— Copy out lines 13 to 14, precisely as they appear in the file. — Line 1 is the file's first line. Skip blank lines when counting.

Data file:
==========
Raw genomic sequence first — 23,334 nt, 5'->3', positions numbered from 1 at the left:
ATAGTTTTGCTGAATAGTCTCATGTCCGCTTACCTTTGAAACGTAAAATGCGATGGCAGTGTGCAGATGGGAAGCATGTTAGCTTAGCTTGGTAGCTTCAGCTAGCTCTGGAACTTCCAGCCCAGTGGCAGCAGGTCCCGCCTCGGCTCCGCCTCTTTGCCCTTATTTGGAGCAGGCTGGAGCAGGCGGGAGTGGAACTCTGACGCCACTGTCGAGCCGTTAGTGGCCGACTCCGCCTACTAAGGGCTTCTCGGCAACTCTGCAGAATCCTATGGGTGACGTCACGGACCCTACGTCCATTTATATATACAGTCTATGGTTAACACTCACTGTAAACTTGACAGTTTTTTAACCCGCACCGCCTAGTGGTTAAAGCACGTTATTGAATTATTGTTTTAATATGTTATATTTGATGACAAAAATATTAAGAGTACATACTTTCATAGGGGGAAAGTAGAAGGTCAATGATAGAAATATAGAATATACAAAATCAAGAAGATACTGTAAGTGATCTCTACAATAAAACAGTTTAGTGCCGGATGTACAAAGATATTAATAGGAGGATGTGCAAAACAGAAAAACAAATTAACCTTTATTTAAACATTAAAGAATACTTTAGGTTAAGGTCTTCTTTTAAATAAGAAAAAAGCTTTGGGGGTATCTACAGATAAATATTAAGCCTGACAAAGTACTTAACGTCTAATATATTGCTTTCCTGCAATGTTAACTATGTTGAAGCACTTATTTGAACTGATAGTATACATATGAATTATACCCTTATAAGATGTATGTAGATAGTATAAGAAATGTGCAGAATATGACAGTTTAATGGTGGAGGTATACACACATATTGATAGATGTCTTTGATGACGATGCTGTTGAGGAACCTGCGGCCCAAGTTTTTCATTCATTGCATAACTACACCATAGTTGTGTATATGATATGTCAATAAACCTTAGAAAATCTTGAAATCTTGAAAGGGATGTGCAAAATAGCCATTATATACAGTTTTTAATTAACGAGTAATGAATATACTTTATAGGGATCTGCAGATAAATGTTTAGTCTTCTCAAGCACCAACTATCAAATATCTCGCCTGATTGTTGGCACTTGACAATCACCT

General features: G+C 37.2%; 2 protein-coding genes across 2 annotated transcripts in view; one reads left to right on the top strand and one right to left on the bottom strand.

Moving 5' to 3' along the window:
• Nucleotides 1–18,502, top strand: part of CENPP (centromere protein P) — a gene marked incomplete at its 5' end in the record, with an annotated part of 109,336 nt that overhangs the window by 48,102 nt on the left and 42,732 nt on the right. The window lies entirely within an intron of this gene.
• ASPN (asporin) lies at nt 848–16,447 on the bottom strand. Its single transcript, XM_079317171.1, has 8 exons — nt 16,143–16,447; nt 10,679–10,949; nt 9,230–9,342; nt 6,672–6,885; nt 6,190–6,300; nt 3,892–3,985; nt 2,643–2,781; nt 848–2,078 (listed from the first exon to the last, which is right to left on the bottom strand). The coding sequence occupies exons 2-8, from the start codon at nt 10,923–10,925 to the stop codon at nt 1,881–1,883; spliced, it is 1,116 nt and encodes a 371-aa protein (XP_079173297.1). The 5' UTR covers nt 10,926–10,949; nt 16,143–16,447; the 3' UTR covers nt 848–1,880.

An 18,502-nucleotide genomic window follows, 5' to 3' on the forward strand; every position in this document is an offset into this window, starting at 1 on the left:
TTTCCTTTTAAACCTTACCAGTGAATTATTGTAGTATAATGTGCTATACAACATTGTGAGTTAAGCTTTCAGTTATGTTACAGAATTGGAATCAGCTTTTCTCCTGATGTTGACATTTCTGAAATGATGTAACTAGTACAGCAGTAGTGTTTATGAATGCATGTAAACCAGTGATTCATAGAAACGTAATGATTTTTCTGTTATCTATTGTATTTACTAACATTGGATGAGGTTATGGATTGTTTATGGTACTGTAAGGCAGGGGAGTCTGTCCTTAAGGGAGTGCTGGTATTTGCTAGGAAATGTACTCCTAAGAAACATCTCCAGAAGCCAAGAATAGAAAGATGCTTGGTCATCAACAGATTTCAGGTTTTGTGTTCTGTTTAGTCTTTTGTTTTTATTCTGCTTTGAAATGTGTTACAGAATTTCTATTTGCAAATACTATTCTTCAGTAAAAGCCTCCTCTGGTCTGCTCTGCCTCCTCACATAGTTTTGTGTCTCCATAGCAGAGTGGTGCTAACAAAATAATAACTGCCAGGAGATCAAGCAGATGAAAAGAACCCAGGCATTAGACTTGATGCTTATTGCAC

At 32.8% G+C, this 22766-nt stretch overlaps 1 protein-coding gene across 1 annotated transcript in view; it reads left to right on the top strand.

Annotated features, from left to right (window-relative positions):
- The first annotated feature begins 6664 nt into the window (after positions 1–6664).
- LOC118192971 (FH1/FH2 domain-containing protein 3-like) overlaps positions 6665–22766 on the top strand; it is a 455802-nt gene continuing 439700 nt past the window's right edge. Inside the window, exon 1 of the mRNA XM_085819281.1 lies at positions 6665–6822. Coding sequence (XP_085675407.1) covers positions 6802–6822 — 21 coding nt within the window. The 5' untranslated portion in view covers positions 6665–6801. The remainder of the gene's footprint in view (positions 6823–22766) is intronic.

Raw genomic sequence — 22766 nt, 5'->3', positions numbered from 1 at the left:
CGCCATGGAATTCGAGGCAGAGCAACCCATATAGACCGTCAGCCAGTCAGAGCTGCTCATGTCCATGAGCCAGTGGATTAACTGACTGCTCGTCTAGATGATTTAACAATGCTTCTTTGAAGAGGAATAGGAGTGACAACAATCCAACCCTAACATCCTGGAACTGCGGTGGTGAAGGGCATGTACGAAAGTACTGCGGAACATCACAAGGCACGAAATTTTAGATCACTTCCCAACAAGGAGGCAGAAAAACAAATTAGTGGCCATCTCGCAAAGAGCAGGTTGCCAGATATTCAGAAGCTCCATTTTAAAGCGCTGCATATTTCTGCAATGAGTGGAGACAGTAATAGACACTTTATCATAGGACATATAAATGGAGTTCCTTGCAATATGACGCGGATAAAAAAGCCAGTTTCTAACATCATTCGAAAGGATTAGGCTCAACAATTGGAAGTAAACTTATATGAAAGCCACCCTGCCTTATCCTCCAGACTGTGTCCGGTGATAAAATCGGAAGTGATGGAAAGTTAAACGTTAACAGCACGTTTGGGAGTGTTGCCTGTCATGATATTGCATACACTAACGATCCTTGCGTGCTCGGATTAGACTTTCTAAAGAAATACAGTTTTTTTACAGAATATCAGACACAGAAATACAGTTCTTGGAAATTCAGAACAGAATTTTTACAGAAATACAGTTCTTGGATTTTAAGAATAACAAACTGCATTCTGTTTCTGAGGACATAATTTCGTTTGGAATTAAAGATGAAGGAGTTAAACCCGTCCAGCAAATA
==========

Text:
Raw genomic sequence — 22766 nt, 5'->3', positions numbered from 1 at the left:
CGCCATGGAATTCGAGGCAGAGCAACCCATATAGACCGTCAGCCAGTCAGAGCTGCTCATGTCCATGAGCCAGTGGATTAACTGACTGCTCGTCTAGATGATTTAACAATGCTTCTTTGAAGAGGAATAGGAGTGACAACAATCCAACCCTAACATCCTGGAACTGCGGTGGTGAAGGGCATGTACGAAAGTACTGCGGAACATCACAAGGCACGAAATTTTAGATCACTTCCCAACAAGGAGGCAGAAAAACAAATTAGTGGCCATCTCGCAAAGAGCAGGTTGCCAGATATTCAGAAGCTCCATTTTAAAGCGCTGCATATTTCTGCAATGAGTGGAGACAGTAATAGACACTTTATCATAGGACATATAAATGGAGTTCCTTGCAATATGACGCGGATAAAAAAGCCAGTTTCTAACATCATTCGAAAGGATTAGGCTCAACAATTGGAAGTAAACTTATATGAAAGCCACCCTGCCTTATCCTCCAGACTGTGTCCGGTGATAAAATCGGAAGTGATGGAAAGTTAAACGTTAACAGCACGTTTGGGAGTGTTGCCTGTCATGATATTGCATACACTAACGATCCTTGCGTGCTCGGATTAGACTTTCTAAAGAAATACAGTTTTTTTACAGAATATCAGACACAGAAATACAGTTCTTGGAAATTCAGAACAGAATTTTTACAGAAATACAGTTCTTGGATTTTAAGAATAACAAACTGCATTCTGTTTCTGAGGACATAATTTCGTTTGGAATTAAAGATGAAGGAGTTAAACCCGTCCAGCAAATA